Other Use Cases
In this section we talk about use cases that might not necessarily fit into any specific category but can be valuable for certain implementations when developing eye tracking applications.
Table of Contents
By scaling objects that are focused, legibility can be improved to make text or icons more clear for the user.
In this example, cards that can be grabbed are scaled when focused, both as a way to show visual feedback but also to improve legibility.
Scaling up objects when focused may not work in all scenarios, for example scaling up physical objects could cause some unwanted collisions or behavior.
Remember to have spacing between elements, even when they are scaled up.
In certain situations it can be good to consider showing visual feedback for an object, not when the user looks at it, but rather if the user is not looking at it.
When the user is unaware of an interaction or object of interest we can draw the user’s attention to it by showing a strong visual feedback, either by changing the object itself, like the pulsating hearts in the video or with a tooltip.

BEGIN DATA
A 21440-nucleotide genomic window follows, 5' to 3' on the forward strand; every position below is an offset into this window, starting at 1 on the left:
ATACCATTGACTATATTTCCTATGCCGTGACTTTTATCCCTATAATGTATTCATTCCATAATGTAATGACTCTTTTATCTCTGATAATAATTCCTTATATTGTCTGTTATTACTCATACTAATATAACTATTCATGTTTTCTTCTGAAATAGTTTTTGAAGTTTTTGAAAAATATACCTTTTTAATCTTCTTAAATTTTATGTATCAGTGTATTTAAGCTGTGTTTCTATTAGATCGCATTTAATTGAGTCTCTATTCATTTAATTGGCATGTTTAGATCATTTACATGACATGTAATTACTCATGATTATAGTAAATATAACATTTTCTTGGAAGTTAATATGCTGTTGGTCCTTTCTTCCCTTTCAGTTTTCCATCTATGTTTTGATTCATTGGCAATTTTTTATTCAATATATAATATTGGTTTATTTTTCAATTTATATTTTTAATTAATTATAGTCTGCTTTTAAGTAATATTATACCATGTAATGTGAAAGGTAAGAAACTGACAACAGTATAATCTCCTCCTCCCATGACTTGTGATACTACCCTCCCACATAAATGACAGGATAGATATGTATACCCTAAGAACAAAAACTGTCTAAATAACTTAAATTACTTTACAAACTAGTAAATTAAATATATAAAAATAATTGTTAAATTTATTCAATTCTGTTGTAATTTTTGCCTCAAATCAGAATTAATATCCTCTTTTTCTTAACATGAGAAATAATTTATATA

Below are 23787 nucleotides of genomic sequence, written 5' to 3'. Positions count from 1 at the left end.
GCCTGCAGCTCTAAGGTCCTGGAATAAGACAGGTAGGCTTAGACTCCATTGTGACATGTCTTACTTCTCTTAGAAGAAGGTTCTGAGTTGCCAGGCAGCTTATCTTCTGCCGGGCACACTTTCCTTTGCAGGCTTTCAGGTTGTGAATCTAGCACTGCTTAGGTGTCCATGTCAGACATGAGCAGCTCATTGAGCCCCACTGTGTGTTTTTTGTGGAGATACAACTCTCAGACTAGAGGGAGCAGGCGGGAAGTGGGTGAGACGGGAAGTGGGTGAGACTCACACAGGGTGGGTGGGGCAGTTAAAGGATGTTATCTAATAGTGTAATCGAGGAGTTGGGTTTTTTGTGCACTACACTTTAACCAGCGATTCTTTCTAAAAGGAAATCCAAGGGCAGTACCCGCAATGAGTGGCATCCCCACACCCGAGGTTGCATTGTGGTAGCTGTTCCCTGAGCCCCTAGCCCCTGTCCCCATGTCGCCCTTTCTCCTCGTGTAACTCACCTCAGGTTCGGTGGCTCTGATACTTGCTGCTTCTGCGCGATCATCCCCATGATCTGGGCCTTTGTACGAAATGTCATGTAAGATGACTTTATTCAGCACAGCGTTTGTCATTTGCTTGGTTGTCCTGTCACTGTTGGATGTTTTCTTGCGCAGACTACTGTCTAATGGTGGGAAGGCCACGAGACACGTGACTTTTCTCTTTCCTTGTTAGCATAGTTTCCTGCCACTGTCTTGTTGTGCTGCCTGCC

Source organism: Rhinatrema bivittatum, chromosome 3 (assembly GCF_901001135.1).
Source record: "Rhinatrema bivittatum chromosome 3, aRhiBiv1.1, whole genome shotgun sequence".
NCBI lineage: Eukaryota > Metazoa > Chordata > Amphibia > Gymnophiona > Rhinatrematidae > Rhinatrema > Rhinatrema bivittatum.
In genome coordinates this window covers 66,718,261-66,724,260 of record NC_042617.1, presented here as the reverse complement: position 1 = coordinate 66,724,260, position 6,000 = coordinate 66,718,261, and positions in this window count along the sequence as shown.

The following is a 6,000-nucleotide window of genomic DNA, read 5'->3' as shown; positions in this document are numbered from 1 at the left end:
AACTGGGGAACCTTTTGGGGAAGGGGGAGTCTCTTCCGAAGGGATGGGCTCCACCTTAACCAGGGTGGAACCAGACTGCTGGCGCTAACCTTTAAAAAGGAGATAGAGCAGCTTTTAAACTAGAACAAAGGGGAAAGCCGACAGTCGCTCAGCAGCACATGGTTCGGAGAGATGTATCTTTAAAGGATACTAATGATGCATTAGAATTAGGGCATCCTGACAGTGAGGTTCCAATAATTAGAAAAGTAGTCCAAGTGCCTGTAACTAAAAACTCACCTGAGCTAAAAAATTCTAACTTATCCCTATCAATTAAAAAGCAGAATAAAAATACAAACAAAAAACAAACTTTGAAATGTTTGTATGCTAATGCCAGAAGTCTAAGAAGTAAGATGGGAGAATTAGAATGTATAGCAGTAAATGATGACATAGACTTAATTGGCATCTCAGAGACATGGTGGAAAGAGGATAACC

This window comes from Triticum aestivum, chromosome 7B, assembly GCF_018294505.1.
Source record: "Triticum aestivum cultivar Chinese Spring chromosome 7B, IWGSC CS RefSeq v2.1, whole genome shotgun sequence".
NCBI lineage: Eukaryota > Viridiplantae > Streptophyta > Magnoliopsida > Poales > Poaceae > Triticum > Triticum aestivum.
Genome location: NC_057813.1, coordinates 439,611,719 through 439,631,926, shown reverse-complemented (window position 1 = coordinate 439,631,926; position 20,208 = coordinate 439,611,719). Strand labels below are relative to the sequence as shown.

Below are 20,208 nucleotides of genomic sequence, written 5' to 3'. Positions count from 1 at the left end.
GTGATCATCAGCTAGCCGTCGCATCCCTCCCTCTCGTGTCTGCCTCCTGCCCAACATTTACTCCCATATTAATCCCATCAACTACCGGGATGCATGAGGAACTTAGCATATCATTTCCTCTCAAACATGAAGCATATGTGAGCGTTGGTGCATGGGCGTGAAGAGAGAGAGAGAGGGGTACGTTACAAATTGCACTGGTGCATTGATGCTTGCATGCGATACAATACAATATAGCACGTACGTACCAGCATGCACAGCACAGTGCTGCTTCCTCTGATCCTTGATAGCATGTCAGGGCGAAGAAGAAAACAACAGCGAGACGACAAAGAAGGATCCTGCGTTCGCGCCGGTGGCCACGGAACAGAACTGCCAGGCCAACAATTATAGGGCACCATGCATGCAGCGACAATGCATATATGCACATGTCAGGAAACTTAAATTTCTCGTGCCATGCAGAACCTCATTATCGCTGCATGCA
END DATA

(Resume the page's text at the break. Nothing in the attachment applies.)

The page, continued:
With the help of knowing where the user is looking and where they are not looking, we can decide when to activate this visual feedback, for example when the user has not looked at a specific object for a period of time.
Use this with care because sometimes the user do not want to focus on the object and it can quickly become distracting.
Revealing Contextual Information
A more complex scene can get cluttered with too much visual information that competes for the user’s attention. Since not all information is relevant at all times, contextual information for an object of interest can be displayed only when a person focuses on that object.
In this instance, the enemy’s next action is revealed in a thought bubble when gazed at.
Slowly fading out contextual information allows for a period where the user can take it in even though they’re not looking straight at it.